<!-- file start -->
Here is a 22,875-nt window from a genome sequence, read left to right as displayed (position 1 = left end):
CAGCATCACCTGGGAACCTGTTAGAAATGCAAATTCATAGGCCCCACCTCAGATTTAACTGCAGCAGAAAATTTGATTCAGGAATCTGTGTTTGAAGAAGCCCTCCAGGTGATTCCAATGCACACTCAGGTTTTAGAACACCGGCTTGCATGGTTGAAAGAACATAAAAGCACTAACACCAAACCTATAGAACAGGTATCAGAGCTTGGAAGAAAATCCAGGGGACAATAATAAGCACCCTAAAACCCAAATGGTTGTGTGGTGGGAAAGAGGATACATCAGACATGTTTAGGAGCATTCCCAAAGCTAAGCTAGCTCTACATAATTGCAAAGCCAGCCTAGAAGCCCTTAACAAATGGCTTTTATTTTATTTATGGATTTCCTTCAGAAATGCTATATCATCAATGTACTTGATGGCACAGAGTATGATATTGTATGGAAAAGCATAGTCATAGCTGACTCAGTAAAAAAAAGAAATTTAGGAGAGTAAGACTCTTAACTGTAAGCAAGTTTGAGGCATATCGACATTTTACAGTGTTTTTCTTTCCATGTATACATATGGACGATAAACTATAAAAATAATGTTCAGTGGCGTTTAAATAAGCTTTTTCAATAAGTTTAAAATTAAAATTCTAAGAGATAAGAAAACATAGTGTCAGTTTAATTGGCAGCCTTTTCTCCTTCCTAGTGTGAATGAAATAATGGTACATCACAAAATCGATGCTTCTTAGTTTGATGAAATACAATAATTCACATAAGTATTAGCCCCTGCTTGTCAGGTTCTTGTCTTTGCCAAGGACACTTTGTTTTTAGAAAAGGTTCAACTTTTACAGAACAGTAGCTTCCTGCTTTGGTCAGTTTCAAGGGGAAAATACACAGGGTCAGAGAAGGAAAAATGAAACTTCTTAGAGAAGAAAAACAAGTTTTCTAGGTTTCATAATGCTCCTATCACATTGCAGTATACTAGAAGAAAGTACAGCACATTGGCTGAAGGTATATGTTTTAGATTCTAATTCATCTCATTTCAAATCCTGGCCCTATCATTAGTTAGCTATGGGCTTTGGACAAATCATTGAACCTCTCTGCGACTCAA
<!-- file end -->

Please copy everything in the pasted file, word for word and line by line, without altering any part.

Here is a 22,875-nt window from a genome sequence, read left to right as displayed (position 1 = left end):
CAGCATCACCTGGGAACCTGTTAGAAATGCAAATTCATAGGCCCCACCTCAGATTTAACTGCAGCAGAAAATTTGATTCAGGAATCTGTGTTTGAAGAAGCCCTCCAGGTGATTCCAATGCACACTCAGGTTTTAGAACACCGGCTTGCATGGTTGAAAGAACATAAAAGCACTAACACCAAACCTATAGAACAGGTATCAGAGCTTGGAAGAAAATCCAGGGGACAATAATAAGCACCCTAAAACCCAAATGGTTGTGTGGTGGGAAAGAGGATACATCAGACATGTTTAGGAGCATTCCCAAAGCTAAGCTAGCTCTACATAATTGCAAAGCCAGCCTAGAAGCCCTTAACAAATGGCTTTTATTTTATTTATGGATTTCCTTCAGAAATGCTATATCATCAATGTACTTGATGGCACAGAGTATGATATTGTATGGAAAAGCATAGTCATAGCTGACTCAGTAAAAAAAAGAAATTTAGGAGAGTAAGACTCTTAACTGTAAGCAAGTTTGAGGCATATCGACATTTTACAGTGTTTTTCTTTCCATGTATACATATGGACGATAAACTATAAAAATAATGTTCAGTGGCGTTTAAATAAGCTTTTTCAATAAGTTTAAAATTAAAATTCTAAGAGATAAGAAAACATAGTGTCAGTTTAATTGGCAGCCTTTTCTCCTTCCTAGTGTGAATGAAATAATGGTACATCACAAAATCGATGCTTCTTAGTTTGATGAAATACAATAATTCACATAAGTATTAGCCCCTGCTTGTCAGGTTCTTGTCTTTGCCAAGGACACTTTGTTTTTAGAAAAGGTTCAACTTTTACAGAACAGTAGCTTCCTGCTTTGGTCAGTTTCAAGGGGAAAATACACAGGGTCAGAGAAGGAAAAATGAAACTTCTTAGAGAAGAAAAACAAGTTTTCTAGGTTTCATAATGCTCCTATCACATTGCAGTATACTAGAAGAAAGTACAGCACATTGGCTGAAGGTATATGTTTTAGATTCTAATTCATCTCATTTCAAATCCTGGCCCTATCATTAGTTAGCTATGGGCTTTGGACAAATCATTGAACCTCTCTGCGACTCAA